For decades, generations of children have grown up reading Amar Chitra Katha (ACK) comics and Tinkle magazine containing myths and legends, and adventures of Suppandi and Kalia the crow. And now the comics have embraced a new format, that of a chapter book, to take these stories to younger readers. “In India, typically children start reading two to three letter words around the age of 5 and move on to comics at the age of 8,” says Preeti Vyas, president and chief executive officer, Amar Chitra Katha Pvt Ltd. “Our readership has always been that of 8 to 14 years of age. As a result, the younger children keep missing out on these stories. We are addressing that through this new narrative, chapter book form.”
The team is testing waters with a six-book deal with HarperCollins Children’s Books, the first of which is the Amar Chitra Katha Folktales collection adapted from the stories in the ACK catalogue. “We have a great repository of stories and timeless content. And HarperCollins is great at the narrative form. So it’s a great collaboration,” she adds.
While this is a major transformation to happen at Amar Chitra Katha, since it was founded by Anant Pai, or Uncle Pai as he was known, there have been other slow and subtle changes that have happened over the years—in the various characters’ form, for instance. During an online session at the recently-concluded Kala Ghoda Festival, the team talked about some of these. For instance, Shambu Shikari is no longer a hunter. Hence you see him having put on some weight, he is no longer as fit as he used to be. Shambu now collaborates with the wildlife authorities to nab poachers.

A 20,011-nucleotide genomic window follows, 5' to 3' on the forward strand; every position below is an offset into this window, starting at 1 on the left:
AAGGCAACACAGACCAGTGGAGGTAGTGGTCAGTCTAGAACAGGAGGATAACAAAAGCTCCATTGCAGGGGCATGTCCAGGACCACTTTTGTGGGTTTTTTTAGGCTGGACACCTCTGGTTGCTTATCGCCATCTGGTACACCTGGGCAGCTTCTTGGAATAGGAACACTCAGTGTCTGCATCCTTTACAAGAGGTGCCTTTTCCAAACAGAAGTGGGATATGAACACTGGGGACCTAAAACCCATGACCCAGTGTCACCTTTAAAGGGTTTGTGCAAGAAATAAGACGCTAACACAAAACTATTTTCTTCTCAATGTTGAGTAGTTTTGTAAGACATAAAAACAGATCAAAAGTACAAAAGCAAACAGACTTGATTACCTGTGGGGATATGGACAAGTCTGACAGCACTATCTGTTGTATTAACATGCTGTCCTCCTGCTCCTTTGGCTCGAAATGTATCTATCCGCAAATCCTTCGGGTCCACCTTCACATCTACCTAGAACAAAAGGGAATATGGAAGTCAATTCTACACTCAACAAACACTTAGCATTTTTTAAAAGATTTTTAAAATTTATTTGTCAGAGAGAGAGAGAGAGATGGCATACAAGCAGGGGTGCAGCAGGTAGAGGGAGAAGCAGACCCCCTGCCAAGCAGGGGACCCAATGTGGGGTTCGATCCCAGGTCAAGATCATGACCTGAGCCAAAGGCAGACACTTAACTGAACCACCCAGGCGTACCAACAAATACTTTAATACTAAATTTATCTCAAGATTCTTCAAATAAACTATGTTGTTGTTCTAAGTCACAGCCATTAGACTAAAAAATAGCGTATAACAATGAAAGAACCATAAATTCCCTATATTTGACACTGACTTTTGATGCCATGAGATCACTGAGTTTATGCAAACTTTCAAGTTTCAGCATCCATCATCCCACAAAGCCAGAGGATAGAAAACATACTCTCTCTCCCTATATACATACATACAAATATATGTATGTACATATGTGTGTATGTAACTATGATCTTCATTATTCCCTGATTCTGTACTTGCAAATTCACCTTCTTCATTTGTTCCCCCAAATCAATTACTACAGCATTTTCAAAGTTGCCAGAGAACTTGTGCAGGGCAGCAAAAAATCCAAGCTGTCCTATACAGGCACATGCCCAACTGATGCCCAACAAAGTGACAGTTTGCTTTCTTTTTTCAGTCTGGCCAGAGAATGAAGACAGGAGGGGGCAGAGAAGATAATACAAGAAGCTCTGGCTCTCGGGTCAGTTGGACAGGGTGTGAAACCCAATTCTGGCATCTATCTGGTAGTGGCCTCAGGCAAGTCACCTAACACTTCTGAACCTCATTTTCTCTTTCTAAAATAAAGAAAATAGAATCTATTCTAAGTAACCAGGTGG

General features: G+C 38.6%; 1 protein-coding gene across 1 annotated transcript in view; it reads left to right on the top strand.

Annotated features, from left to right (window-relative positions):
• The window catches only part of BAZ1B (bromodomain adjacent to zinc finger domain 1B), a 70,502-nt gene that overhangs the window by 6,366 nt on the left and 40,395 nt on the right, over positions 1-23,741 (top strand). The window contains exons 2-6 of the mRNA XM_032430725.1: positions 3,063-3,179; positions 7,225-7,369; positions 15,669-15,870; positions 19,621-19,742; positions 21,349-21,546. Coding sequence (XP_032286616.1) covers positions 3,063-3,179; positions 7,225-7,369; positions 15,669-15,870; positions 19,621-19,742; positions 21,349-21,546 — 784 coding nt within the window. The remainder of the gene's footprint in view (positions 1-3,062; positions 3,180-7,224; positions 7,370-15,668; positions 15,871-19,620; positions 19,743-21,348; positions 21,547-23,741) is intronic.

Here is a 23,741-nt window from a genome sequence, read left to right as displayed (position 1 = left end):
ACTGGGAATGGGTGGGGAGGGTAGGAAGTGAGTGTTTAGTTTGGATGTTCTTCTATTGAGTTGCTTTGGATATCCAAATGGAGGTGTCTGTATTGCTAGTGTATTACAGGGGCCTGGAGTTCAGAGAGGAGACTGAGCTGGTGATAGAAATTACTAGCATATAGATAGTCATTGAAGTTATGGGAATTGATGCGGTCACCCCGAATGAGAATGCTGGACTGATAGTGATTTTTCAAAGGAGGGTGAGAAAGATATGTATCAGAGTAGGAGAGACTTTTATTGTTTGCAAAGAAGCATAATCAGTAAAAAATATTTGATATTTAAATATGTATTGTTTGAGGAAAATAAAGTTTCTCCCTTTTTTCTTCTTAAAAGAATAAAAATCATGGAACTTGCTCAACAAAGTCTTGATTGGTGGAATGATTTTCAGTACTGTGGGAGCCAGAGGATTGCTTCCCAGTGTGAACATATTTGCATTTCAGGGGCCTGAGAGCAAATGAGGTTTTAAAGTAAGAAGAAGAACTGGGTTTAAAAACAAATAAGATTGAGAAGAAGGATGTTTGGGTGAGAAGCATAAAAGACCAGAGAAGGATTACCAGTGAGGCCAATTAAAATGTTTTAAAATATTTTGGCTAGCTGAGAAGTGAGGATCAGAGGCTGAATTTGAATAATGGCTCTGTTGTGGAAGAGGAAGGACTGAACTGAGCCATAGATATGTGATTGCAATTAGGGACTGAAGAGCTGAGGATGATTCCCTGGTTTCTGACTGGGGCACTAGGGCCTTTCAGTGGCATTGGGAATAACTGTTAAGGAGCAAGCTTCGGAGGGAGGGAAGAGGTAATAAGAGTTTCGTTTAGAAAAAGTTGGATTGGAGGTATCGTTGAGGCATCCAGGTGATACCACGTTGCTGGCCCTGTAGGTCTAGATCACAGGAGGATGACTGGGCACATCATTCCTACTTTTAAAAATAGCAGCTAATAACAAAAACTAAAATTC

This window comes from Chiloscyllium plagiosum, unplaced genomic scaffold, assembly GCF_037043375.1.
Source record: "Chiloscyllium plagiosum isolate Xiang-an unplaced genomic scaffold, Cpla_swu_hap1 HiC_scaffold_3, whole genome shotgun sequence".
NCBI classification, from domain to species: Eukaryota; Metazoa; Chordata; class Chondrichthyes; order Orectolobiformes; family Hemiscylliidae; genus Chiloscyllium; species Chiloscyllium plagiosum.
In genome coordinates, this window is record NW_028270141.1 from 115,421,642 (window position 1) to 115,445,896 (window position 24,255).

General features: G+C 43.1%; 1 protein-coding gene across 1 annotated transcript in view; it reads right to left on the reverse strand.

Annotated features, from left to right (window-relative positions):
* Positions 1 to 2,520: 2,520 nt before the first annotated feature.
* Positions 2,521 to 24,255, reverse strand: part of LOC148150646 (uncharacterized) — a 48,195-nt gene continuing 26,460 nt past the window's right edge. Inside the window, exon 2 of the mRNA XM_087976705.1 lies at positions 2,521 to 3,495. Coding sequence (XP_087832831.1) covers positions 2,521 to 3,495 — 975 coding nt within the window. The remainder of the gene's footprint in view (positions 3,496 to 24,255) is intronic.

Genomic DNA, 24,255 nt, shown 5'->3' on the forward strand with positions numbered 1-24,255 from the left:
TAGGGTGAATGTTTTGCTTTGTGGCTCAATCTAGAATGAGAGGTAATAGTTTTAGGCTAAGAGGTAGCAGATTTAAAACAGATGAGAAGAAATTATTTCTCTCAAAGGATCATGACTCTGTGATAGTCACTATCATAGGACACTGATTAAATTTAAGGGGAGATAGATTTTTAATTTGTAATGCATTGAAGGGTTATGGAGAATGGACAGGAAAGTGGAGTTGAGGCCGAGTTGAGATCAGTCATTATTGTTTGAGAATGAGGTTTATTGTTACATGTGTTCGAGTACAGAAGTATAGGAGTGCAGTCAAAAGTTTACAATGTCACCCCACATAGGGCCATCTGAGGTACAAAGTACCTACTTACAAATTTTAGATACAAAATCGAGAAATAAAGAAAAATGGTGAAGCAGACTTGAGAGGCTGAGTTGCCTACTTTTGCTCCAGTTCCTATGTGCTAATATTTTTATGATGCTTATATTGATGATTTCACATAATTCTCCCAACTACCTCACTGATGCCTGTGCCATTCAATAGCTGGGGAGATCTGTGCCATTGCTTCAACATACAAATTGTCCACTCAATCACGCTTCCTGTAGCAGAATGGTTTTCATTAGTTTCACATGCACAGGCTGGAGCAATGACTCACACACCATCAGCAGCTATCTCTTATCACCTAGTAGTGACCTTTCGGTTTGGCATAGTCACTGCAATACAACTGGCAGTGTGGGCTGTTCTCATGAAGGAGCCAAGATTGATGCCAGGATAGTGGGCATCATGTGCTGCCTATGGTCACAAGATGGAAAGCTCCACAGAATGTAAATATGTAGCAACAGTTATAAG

“Uncle Pai left us with a treasure trove of stories. Part of our mission is how to keep this legacy alive, in a way that these stories continue to be read. Another part is how to take this legacy forward,” says Vyas. The team doesn’t just want to be a nostalgia brand. While it is grateful to adults, who grew up on the comics and continue to patronise it, the company wants to keep telling memorable stories for the children of today. “Today’s generation is growing up on Avengers and Disney’s Frozen. We have to ensure that the language, theme and art should resonate with them. The idea is to retain the essence of all the great stories we have and still keep pushing the envelope,” elaborates Vyas.
So, last year ACK themed its comics around women pathbreakers. Then there was Rama’s Ring, a selection of nine lesser-known stories around the epic, including those from the various regional versions. “In one version from down south, the arrow that killed Ravana was believed to have been shot by Sita. So, we included that. We also brought out a comic on Vikram Sarabhai. The team is working on updating older notions of beauty and themes of women empowerment. We are passionate about making content relevant to the modern generation,” she adds.